Wrkfrce, who launched this November, will offer content, job postings, and consulting services to help workers how to adapt to a work-from-home situation. The website published an initial 60 articles during its launch, with topics ranging from being a remote-work parent to how to ease managerial issues remotely. Wrkfrce will publish new written content daily, while also adding in documentary-style video content covering certain subjects. In addition to the content library, the company will also dedicate a portion of its website to posting remote job opportunities across various industries.
“At wrkfrce, we know that the future is already here,” CEO Jesse Chambers, says in the firm’s about us section, “we know that commuting in a car is as bad for the soul as it is for the environment; and we know that remote work is as good for a company’s bottom line as it is for its employees.”
Chambers is certainly familiar with this type of platform. He was vice president of monetization for AOL for over a decade. After Verizon acquired Yahoo and merged with AOL, Chambers opted to forge a new path focused on working remotely. While the company is coming to prominence during the coronavirus pandemic, the platform has been in the works since 2019.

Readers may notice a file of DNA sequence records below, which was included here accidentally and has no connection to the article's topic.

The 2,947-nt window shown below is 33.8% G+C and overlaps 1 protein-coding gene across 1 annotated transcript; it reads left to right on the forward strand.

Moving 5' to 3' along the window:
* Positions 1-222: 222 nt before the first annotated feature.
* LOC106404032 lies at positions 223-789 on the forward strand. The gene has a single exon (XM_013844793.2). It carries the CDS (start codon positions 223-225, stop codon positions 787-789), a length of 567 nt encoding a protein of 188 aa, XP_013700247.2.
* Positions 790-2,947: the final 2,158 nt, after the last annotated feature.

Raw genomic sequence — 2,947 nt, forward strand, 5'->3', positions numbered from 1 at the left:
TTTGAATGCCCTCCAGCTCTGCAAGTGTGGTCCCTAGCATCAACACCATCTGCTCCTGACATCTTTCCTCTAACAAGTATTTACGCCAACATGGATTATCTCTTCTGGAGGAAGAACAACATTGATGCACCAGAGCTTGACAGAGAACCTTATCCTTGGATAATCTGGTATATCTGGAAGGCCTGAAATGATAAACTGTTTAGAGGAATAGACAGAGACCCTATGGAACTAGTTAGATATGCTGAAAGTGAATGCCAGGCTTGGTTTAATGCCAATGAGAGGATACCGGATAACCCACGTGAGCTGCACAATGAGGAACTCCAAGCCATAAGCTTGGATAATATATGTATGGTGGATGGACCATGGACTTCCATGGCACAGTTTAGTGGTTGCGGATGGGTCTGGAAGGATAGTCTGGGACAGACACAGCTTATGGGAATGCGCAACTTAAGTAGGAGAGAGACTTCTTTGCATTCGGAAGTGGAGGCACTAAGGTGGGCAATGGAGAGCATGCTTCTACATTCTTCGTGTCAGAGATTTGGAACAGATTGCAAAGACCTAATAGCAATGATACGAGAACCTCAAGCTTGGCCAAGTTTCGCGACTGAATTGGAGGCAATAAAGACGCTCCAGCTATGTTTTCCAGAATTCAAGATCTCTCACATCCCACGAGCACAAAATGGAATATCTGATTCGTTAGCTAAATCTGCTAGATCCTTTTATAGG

Whether or not wrkfrce’s target audience will stick around when the worst of COVID-19 has passed is unknown. The company’s strategy relies on revenue through affiliate links on its job board, advertising, and consultancy fees on how to scale remote teams. There are no plans to put content behind a paywall, meaning a healthy and sustainable audience will be a major driver of growth for the company.
Although Chambers views the pandemic as something that has accelerated his vision for the wrkfrce, he doesn’t believe it was necessary to make the company successful.
“The digital evolution has brought us to this point where distributed work is totally possible,” Chambers said. “If the pandemic had happened five to seven years ago, this would be a completely different situation.”
Is COVID encouraging teachers to join edtech startups?